Thursday, February 21, 2008

Beyond the Burgh: Ontario, Canada, the Great Lakes, the Rust Belt...

Things I should not have missed myself, but Jim R. caught this new comment in the Globe and Mail with another Canadian perspective on the postindustrial Rust Belt economy and specifically a focus on Pittsburgh area firm Kennametal. It is interesting watching the Canadian interest in the Rust Belt, or the industrial Midwest to use less of a pejorative. They know it's a big part of their economy especially considering Canadian international trade into the region, especially for Ontario. I mentioned last month this Canadian article which also looked at the greater Rust Belt economy. I have long been saying that we ought to include our neighbor to the north in many of our discussions on not just the economy, but maybe on everthing. On a good day it's a shorter drive to Toronto than to Philadelphia with no tunnels or mountains in the way. For the obligatory historical factoid: late Pittsburgher Adolph Schmidt was once the Ambassador to Canada even.

and speaking of Canada. Statistics Canada has another great research paper out: Cities and Growth: The Left Brain of North American Cities: Scientists and Engineers and Urban Growth by Desmond Beckstead, W. Mark Brown and Guy Gellatly. You should read it, it really ought to have been titled: "Adopt a literature Major Today".

Might be a good time to point out a few related things many know about already. The indefatigable Jim Russell has inspired the Rust Belt Bloggers network and it even has an upcoming Rust Belt Bloggers convention in Erie this summer. Canada has to be a big part in that discussion. Drive north to Toronto and you will have to pass through Hamilton in Southern Ontario. It may look a bit familiar to many a long-time Pittsburgher. I was on a panel not long ago with Glen Murray, new CEO of the Canadian Urban Institute, and his presentation talks a lot about the shared and divergent histories of Hamilton and Pittsburgh.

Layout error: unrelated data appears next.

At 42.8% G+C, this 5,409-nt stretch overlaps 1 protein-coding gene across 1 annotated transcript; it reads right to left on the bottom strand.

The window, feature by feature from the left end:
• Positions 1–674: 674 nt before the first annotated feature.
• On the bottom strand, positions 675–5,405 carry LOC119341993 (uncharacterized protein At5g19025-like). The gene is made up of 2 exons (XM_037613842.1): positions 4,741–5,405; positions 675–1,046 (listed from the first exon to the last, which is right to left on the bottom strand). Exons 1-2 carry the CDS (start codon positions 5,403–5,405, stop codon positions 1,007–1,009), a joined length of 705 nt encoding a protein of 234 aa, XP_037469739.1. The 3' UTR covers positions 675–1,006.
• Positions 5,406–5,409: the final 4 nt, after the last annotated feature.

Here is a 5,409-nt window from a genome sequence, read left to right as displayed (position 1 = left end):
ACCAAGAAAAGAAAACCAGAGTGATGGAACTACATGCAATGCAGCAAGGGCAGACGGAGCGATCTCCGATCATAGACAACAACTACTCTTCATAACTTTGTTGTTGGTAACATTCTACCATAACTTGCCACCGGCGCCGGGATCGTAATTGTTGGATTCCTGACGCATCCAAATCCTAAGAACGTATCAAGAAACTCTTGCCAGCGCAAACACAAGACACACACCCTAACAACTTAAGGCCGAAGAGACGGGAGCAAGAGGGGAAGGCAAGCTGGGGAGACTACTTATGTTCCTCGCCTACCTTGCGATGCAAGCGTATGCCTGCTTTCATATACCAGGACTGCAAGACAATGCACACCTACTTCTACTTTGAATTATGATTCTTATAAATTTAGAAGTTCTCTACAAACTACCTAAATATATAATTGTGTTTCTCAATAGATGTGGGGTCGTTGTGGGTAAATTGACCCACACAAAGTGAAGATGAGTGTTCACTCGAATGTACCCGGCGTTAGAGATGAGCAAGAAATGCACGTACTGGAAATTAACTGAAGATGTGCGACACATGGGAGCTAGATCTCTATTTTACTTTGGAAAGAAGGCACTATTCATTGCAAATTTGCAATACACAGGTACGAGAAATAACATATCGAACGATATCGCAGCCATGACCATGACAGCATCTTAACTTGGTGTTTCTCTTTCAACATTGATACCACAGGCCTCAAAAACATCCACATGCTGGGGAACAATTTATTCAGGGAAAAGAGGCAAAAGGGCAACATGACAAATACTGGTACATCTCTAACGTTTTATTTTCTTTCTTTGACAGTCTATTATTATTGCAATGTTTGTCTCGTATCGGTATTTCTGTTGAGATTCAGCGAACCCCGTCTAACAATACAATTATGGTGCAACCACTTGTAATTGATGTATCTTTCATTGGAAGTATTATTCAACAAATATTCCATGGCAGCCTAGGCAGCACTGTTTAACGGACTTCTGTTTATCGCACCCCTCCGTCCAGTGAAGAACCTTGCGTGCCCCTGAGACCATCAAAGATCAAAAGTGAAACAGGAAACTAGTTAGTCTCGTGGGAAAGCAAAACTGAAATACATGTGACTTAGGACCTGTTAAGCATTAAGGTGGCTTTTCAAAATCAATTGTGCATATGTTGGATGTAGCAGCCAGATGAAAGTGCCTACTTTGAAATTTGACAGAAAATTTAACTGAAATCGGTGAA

And while it's not the same thing, there is overlap in the rebounding interest in the greater Great Lakes region as an economic region. Getting a lot of attention these days is the Great Lakes Urban Exchange which has an axis in Pittsburgh with co-founder Abby Wilson. It's been interesting watching a lot of the new interest in the economy of the Gret Lakes region. Much of that being sponsored at the Brookings Institution. Most talk about this as being something brand new. Great Lakes economic development was a big focus back in the 1980's and 1990's. For more on that read the history of the Great Lakes Economic Development (GLED) committee. You read the program from the very last conference in Buffalo to see what was on the agenda. I think one of the last GLED conferences was in Pittsburgh even before the rebounding economy in the late 1990's eventually waned some of the original interest that generated the committee in the first place. 20 years ago, shared economic miasma was the tie that bound many Great Lakes regions, which shared a taxonomy with much of the amorphous 'Rust Belt'. Something I am thinking about a bit is what are the ties that bind a post-Rust Belt Great Lakes Region. It's clearly a mix of old and new, take for example that the Great Lakes Manufacturing Council is still active.